IoT-in-a-Box with Raspberry Pi

IoT-in-a-Box with Raspberry Pi

Recently I've started the project of getting a Raspberry Pi to provide everything I need to IoT-ify my house. The general idea is to have one Raspberry Pi do three things:

  1. read and stream data from any connected hardware (including usb-connected sensors, the Raspberry Pi camera, or GPIO pins),
  2. run an MQTT server that relays those messages to/from any IoT devices,
  3. serve a webpage where I can view data and control all available IoT devices

A Bunch O' Uses

Time-lapse controller: With an interface for the Raspberry Pi camera, I can create time-lapses without requiring an external monitor or ssh'ing to control the Pi camera. With a Pi Zero mounted on a little tripod, this could also work nicely as a device my 9 year old could use to create stop-motion animations, if he were actually into such things.

Science kit: A friend of mine was working on a project where he wanted to look at bacterial growth in Petri dishes. If I sent him a kit, he would be able to use it out-of-the-box with his phone to both create a time-lapse of bacterial growth in the Petri dish, as well as to monitor temp and humidity. (Or even control temp and humidity, if I include a way of writing "recipes" to control the relays.)

Outdoor science kit: Since the application doesn't really need external internet, you could take the setup outdoors, power it with a USB battery pack, and use your phone's browser to tell it to start logging environmental data. This could be stored on the Pi itself and dowloaded later. (I believe this was part of  Manylabs' vision underlying the InSPECT project, which is what I work on at work.)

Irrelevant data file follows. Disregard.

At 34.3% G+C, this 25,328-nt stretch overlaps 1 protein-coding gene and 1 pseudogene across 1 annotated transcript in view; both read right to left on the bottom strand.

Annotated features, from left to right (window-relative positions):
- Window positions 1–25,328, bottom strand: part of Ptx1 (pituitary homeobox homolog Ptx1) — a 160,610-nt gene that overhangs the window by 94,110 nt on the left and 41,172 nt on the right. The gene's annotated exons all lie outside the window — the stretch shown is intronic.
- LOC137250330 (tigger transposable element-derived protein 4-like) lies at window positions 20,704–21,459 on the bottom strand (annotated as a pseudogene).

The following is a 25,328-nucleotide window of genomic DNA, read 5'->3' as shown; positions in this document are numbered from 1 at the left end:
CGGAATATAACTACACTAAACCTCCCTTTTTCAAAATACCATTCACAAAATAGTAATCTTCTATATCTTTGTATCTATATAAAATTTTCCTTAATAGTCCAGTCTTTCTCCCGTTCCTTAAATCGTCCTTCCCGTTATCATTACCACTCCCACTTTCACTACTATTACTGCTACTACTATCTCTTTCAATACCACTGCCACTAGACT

A "DataDots" prototype: I want small, independently addressable IoT LEDs that can be integrated into a variety of spaces and controlled with IFTTT-style "recipes". For example, I want: a small, red LED to sit by my trash can and turn on on Thursday nights to remind me to take out the trash; a blue one on my desk as a "soft" notification that I have an email; many little green ones stuck into the various potted plants that I have to remember to water. I am currently trying to make these with the ESP-8266.

For my "Office Space" project: Generally, I am interested in how technologies can be used to make knowledge work more "humane". Specifically, I want working at my desktop to feel like working at a lab bench. To be able to explore this within my own workspace, I would like to develop a general, flexible platform for messaging between my computer, and all the objects on my desk.


Raspberry Pi: I have been using a model 3B+.

Raspberry Pi Camera: I've been using the NoIR Raspberry Pi camera (where "NoIR" means "no IR filter," not "no IR"...) and a mount. But a Pi Zero, camera-only setup would be cool.

USB Sensors: The project I work on used (in an earlier version of our hardware, developed by ManyLabs) the Pololu A-Star 32U4 Micro to manage serial communications with commercial sensors (like this CO2 sensor). The Pololus then plug into the Pi's USB ports, where they communicate the sensor data to software running on the Pi.

From top left, clockwise: a relay, and temperature/humidity, carbon dioxide, and oxygen sensors.


The Python code turns attached hardware (camera, sensors, relays) into something like "IoT Things", by giving them each an interface that handles MQTT messages addressed to them, and publishes their updates (or data) as MQTT messages.